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Complex numbers - polar form - does this work (indices) ?

  1. Sep 26, 2007 #1

    JPC

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    Complex numbers - polar form - does this work (indices) ???

    hey

    i havent studied in class complex numbers yet, but i know some of the basis , and i was wondering if something i saw in complex numbers was true :

    polar form :
    let 'a' be the angle
    and x the length (dont know how to call it in english)
    : (x, a)

    ok so now is this true :

    -> ( (x, a) )^n = (x^n, a * n)

    -> sqroot( (x, a) ) = (sqroot(x), a/2) or (sqroot(x), pi + a/2)
     
  2. jcsd
  3. Sep 26, 2007 #2

    dextercioby

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    The first formula is true. While for the second, the one following "or" is false.
     
  4. Sep 26, 2007 #3

    mathman

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    JPC is correct. For angle a, to get nth roots, use (a+2kpi)/n for k=0,1,..,n-1.

    Therefore for sqrt, need k=0,1.
     
  5. Sep 28, 2007 #4

    JPC

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    ok , and now , is this true for cube root , i only checked it on xroot(3, i) yet :

    polar :
    xroot(3, (x, a) ) =

    ( xroot(3, x) , a / 3 )
    or
    ( xroot(3, x) , pi - a/3 )
    or
    ( xroot(3, x) , a + pi )

    im especially not sure for the "( xroot(3, x) , a + pi )", because i cant really find a rule for it.
    finding cube root of i :

    (a+ bi)^3 = i :

    a^3 - 3ab² = 0
    3a²b - b^3 = 1

    a ( a² - 3b²) = 0
    a = 0 or a² = 3b²
    a = sqroot(3) * b , or a = - sqroot(3)* b or a = 0

    i replace in the second equation a² by 3b²
    and find b = 1 / 2
    and find a= sqroot(3) / 2

    now, if a=0 , then we end up in the second equation with :
    -b^3 = 1
    b= -1

    giving me 3 solutions :

    + sqroot(3) / 2 + 0.5i
    or
    - sqroot(3) / 2 + 0.5i
    or
    -i
     
  6. Sep 28, 2007 #5

    mathman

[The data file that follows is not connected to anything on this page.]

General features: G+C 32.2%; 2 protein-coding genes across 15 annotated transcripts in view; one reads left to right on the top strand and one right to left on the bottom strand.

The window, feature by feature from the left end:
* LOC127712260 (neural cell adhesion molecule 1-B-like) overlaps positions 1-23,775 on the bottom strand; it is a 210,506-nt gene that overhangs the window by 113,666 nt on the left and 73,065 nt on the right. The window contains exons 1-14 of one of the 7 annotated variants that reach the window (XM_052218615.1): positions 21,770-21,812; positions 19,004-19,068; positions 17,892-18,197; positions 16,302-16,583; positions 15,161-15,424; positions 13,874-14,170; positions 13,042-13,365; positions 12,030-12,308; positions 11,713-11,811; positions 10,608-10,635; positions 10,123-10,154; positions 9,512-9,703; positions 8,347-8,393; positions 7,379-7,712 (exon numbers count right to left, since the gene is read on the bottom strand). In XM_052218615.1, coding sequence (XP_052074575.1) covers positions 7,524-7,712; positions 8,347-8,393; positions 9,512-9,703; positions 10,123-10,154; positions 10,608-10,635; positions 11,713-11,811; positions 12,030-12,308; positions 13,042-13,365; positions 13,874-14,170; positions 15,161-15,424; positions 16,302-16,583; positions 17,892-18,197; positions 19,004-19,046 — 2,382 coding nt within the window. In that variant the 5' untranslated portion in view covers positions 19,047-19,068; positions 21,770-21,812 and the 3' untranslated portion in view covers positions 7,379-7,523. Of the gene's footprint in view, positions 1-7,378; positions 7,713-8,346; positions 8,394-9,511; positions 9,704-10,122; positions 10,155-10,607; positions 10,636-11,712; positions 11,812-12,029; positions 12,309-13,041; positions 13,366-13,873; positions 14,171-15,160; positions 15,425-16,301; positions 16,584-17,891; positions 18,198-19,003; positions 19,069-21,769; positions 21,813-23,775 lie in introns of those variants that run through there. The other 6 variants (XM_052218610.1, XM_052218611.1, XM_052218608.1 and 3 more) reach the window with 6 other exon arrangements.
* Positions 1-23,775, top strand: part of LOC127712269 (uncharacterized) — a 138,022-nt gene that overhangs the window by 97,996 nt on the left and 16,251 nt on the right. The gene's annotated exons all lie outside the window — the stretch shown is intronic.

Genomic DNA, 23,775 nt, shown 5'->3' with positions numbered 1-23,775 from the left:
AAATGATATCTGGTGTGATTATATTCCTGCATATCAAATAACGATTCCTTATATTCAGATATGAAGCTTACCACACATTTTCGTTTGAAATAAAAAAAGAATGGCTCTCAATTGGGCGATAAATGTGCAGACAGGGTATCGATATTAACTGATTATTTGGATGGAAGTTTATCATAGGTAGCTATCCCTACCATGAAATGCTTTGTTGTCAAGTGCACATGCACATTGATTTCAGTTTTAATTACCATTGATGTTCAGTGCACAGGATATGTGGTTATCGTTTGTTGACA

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    Your notation is very confusing:

    In any case if (x,a) represents a number in polar coordinates, the three cube roots are
    (y,a/3), (y,(a+2pi)/3),(y,(a+4pi)/3), where y is the cube root of x.
     
  7. Sep 29, 2007 #6

    JPC

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    Oh yeah, works completely with cube root of i and others, thanks

    c : an Imaginary Number)

    Now maybe ill try xroot(4, c), with c = i

    would it end up with 4 solutions , (do sqroot of c once, then do sqroot to each of the first sqroot answers) ?
    or would there only be 2 answers ? (out of the 4 answers of that way, 2 by 2 they end up the same)
     
  8. Sep 29, 2007 #7

    mathman

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    Your notation is confusing - I have never seen anything like it. Could you explain what it means? If c is supposed to be angle, it has to be a real number.
     
  9. Sep 30, 2007 #8

    JPC

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    well like square root of a number c is :
    xroot(2, c)

    if u have xroot(a, b) means :

    .....___
    a \/ b

    this notation is from my HP calculator
     
  10. Oct 1, 2007 #9

    mathman

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    It looks like xroot(a,b) means (in standard notation) b1/a. Here b is any complex number, but the form of b has not be specified. There are two usual ways:

    1) b=x+iy, where x and y are real.

    2) b=r(eiz), where r is non-negative and z is an angle between 0 and 2pi.

    The question I was trying to answer previously iinvolves using the second representation.
     
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